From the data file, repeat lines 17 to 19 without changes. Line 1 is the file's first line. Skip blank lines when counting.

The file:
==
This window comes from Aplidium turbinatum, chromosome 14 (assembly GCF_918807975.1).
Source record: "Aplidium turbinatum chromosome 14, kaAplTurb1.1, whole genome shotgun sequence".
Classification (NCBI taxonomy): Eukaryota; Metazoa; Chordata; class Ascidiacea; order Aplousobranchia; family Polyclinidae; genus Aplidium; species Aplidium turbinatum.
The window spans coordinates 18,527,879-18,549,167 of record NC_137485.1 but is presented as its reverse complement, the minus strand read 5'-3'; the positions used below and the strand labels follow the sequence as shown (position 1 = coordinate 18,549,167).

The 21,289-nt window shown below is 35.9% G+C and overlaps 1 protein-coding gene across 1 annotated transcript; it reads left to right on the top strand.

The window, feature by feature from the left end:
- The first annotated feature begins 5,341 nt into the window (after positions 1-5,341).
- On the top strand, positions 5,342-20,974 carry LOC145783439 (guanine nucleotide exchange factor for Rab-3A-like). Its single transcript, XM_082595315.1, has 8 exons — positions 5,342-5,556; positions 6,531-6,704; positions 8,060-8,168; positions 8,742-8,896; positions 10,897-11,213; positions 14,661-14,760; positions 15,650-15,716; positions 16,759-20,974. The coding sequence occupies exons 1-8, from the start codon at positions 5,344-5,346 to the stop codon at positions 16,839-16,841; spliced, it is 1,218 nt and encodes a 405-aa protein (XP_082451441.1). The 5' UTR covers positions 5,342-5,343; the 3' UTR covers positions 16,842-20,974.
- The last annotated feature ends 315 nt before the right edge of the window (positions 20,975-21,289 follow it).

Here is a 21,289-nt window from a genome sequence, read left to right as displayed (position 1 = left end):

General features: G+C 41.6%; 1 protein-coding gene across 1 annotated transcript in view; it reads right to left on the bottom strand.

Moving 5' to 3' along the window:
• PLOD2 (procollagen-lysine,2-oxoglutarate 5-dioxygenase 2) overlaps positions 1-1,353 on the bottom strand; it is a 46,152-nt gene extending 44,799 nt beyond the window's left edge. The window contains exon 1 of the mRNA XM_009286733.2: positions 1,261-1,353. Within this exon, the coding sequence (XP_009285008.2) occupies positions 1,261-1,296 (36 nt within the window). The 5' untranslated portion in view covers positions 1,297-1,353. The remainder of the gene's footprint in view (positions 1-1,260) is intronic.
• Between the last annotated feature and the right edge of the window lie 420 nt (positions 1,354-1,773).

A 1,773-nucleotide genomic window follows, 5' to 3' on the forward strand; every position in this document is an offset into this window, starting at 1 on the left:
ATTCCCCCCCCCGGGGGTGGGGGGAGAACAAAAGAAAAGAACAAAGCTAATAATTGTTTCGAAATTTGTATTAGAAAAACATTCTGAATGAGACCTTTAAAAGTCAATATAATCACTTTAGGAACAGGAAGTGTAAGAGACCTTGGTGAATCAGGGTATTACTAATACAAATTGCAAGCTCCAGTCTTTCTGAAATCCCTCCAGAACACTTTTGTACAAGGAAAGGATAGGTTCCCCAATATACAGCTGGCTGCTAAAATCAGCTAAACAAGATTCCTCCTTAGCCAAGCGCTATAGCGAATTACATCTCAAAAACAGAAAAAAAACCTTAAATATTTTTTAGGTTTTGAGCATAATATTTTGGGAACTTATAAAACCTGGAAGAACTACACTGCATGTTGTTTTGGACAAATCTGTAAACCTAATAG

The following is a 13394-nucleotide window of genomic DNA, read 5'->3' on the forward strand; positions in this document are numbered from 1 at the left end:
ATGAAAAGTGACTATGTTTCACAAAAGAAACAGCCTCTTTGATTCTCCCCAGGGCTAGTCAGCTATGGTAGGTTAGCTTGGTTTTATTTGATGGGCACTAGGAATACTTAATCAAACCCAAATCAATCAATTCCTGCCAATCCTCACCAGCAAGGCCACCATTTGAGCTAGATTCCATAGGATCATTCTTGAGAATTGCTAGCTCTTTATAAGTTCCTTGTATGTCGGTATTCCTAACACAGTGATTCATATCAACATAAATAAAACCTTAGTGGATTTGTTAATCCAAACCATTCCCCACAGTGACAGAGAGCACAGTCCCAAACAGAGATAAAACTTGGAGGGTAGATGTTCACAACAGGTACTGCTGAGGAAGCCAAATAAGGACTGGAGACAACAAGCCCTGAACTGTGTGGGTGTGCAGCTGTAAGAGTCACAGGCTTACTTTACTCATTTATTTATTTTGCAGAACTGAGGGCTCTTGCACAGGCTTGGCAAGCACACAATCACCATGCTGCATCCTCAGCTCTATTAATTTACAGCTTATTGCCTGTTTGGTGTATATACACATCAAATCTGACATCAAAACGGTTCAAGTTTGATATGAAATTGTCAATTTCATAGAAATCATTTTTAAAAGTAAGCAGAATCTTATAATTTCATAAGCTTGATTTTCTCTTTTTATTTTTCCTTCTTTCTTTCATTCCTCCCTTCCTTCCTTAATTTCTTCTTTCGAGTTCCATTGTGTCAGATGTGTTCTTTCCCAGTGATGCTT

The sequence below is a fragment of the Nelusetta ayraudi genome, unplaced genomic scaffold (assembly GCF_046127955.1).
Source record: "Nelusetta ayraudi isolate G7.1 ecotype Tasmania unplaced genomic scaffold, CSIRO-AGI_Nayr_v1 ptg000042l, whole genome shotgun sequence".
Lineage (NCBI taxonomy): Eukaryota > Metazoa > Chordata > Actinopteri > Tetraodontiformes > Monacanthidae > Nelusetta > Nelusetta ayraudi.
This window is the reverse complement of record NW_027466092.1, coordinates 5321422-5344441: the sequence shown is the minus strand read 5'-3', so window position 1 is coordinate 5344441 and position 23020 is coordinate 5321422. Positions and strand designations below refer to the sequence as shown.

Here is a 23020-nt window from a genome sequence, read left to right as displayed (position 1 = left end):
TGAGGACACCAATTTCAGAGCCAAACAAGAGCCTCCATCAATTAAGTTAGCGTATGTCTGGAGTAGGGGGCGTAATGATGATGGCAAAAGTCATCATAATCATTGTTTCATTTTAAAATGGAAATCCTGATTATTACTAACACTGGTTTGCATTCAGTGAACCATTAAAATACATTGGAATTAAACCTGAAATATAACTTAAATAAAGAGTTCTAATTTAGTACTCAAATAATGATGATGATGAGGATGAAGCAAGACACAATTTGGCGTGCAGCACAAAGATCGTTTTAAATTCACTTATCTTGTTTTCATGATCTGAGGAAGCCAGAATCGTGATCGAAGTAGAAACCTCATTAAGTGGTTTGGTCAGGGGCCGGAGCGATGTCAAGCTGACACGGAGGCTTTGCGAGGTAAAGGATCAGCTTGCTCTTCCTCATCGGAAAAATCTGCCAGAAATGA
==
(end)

The following is a 13394-nucleotide window of genomic DNA, read 5'->3' on the forward strand; positions in this document are numbered from 1 at the left end:
ATGAAAAGTGACTATGTTTCACAAAAGAAACAGCCTCTTTGATTCTCCCCAGGGCTAGTCAGCTATGGTAGGTTAGCTTGGTTTTATTTGATGGGCACTAGGAATACTTAATCAAACCCAAATCAATCAATTCCTGCCAATCCTCACCAGCAAGGCCACCATTTGAGCTAGATTCCATAGGATCATTCTTGAGAATTGCTAGCTCTTTATAAGTTCCTTGTATGTCGGTATTCCTAACACAGTGATTCATATCAACATAAATAAAACCTTAGTGGATTTGTTAATCCAAACCATTCCCCACAGTGACAGAGAGCACAGTCCCAAACAGAGATAAAACTTGGAGGGTAGATGTTCACAACAGGTACTGCTGAGGAAGCCAAATAAGGACTGGAGACAACAAGCCCTGAACTGTGTGGGTGTGCAGCTGTAAGAGTCACAGGCTTACTTTACTCATTTATTTATTTTGCAGAACTGAGGGCTCTTGCACAGGCTTGGCAAGCACACAATCACCATGCTGCATCCTCAGCTCTATTAATTTACAGCTTATTGCCTGTTTGGTGTATATACACATCAAATCTGACATCAAAACGGTTCAAGTTTGATATGAAATTGTCAATTTCATAGAAATCATTTTTAAAAGTAAGCAGAATCTTATAATTTCATAAGCTTGATTTTCTCTTTTTATTTTTCCTTCTTTCTTTCATTCCTCCCTTCCTTCCTTAATTTCTTCTTTCGAGTTCCATTGTGTCAGATGTGTTCTTTCCCAGTGATGCTT

The sequence below is a fragment of the Nelusetta ayraudi genome, unplaced genomic scaffold (assembly GCF_046127955.1).